Bingara is nestled on the Gwydir river in the New England area of northwest New South Wales.
Bingara has assets which many towns would dream of having. It has an historic main street with active shopfronts and a walkable shopping area. There is plentiful on-street and off-street parking, and plenty of room for cars and walkers.
Broad avenues with pleasant homes still contain clusters of shade trees, and in these places, Bingara is a very attractive town.
The river provides a dramatic elevated entry point into the town heart, and its treed banks create a scenic town setting. Bingara's lookout provides panoramic views to the surrounding rural landscape. No wonder people who pass by decide to stay a while.
It is a place that shines with opportunity, a safe place with a friendly and healthy environment. But Bingara offers much more than just peace and tranquillity, it is not a sleepy town because it boasts a vibrant, energetic and productive community.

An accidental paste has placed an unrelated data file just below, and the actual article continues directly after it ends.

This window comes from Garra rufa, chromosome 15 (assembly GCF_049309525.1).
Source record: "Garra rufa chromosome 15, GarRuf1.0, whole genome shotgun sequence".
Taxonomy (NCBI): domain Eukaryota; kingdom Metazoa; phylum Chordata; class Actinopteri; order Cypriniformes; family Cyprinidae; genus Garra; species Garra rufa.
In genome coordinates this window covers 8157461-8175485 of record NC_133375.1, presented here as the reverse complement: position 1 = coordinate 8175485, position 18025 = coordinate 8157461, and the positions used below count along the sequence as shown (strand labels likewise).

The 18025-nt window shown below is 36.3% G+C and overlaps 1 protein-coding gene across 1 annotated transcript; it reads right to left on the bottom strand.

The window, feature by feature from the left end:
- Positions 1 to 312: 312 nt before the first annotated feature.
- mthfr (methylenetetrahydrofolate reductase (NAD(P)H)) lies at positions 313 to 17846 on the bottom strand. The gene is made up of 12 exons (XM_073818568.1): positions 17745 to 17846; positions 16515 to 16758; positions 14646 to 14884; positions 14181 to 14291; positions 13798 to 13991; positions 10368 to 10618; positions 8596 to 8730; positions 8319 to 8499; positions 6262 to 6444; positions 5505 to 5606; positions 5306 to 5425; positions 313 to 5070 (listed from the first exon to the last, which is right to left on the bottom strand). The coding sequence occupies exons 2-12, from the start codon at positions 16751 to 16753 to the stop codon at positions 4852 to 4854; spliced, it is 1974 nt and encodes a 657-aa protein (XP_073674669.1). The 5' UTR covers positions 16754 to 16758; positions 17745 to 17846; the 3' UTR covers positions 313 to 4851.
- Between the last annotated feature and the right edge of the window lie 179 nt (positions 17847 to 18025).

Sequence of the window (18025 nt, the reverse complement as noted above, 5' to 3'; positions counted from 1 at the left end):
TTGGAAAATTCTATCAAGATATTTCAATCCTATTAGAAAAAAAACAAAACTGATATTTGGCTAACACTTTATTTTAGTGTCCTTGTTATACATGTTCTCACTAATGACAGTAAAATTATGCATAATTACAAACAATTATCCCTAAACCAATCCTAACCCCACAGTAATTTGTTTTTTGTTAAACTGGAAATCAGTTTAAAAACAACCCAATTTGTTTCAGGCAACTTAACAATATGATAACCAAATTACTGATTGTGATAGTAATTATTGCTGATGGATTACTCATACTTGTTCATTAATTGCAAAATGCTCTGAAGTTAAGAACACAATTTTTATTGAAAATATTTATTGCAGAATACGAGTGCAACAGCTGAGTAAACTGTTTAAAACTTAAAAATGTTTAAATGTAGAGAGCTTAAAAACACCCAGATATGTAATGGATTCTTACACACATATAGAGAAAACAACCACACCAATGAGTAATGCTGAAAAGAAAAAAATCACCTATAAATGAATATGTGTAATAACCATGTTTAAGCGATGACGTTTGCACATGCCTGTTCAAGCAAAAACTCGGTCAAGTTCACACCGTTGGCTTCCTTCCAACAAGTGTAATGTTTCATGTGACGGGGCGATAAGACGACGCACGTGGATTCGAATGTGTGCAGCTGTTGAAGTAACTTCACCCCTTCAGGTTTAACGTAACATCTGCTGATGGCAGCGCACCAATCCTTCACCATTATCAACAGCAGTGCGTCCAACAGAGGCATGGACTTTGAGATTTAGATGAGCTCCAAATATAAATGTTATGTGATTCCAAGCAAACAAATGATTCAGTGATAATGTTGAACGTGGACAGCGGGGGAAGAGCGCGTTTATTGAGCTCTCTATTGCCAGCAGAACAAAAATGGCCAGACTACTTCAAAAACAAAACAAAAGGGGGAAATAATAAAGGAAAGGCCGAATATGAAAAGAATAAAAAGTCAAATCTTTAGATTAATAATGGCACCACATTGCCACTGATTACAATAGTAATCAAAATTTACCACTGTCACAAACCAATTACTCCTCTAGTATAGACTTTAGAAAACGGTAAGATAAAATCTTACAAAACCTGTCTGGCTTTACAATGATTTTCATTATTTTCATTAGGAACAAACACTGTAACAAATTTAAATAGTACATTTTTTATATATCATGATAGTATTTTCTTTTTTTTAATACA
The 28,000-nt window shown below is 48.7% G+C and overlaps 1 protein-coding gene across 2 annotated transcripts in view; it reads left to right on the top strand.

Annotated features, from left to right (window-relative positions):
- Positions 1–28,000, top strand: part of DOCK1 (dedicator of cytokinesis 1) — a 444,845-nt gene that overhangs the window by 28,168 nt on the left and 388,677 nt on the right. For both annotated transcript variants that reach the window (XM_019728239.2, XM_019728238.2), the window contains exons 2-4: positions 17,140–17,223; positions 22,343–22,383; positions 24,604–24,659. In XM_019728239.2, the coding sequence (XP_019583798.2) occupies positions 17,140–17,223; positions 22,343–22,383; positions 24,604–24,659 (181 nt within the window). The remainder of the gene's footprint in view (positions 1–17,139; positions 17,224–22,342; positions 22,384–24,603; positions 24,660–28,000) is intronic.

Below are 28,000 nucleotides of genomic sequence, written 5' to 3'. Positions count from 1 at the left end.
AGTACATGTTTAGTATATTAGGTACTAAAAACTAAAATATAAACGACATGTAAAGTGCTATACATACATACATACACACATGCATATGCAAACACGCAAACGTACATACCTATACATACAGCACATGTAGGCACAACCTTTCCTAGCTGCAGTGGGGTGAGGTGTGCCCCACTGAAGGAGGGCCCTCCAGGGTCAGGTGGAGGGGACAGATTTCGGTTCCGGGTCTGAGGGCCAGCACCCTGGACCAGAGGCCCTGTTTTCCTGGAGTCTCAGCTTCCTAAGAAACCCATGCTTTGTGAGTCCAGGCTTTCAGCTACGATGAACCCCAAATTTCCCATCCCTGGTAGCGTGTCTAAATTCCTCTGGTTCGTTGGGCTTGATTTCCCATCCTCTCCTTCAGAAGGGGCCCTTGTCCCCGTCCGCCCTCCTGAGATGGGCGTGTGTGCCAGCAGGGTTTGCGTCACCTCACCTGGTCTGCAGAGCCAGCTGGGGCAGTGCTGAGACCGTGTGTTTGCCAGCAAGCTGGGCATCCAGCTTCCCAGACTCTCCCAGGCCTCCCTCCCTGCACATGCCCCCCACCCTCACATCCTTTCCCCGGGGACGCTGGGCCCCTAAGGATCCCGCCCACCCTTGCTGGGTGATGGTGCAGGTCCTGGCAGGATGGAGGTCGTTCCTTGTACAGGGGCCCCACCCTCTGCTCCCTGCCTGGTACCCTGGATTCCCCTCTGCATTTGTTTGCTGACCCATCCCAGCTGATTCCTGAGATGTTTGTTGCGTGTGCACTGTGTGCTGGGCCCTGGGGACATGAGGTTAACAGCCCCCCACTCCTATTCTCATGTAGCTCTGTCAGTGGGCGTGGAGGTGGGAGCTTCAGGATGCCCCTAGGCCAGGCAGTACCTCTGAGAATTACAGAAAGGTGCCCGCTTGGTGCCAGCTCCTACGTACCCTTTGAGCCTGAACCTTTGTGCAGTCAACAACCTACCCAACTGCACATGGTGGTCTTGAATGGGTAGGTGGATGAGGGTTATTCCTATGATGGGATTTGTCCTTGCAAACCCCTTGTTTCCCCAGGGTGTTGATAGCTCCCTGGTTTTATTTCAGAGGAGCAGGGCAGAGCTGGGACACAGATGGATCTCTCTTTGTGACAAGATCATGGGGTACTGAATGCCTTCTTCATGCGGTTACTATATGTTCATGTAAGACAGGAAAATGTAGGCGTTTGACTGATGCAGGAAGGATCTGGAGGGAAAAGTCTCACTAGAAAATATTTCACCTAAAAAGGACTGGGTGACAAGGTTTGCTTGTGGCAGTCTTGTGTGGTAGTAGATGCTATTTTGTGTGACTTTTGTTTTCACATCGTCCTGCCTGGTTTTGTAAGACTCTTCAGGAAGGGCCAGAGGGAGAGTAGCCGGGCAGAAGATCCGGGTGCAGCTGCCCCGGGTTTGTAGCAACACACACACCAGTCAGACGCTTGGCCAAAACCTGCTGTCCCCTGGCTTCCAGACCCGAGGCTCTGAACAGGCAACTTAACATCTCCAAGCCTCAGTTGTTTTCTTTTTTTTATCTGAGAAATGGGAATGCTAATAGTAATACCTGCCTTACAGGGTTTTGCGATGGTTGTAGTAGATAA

In 1827, explorer and botanist Allan Cunningham's journey crossed the Gwydir River where Bingara now stands. He camped on the junction of Halls Creek and the Gwydir River which he named after his benefactor, Lord Gwydir of Wales. Cunningham's glowing reports of the area, visited en route to The Darling Downs, instigated an immediate flow of graziers and their herds.
Although by 1850 over a dozen pastoral properties had been settled in the Bingara district, it was not until the discovery of gold in 1853, that settlements developed in both Bingara and Upper Bingara.
Prospectors flocked to the area and when copper, then diamonds were discovered in the 1880's rapid development followed. Bingara was, at this time, the largest producer of diamonds in Australia.
The town grew and Maitland Street boasted five general stores, five or six hotels, butchers, bakers, saddlers, clothing and furniture stores, and all the shops and services necessary to make the town and surrounding district largely self sufficient.
Bingara became a municipality in 1890, at which time the spelling of both Upper 'Bingera' and 'Bingera' changed to "Bingara".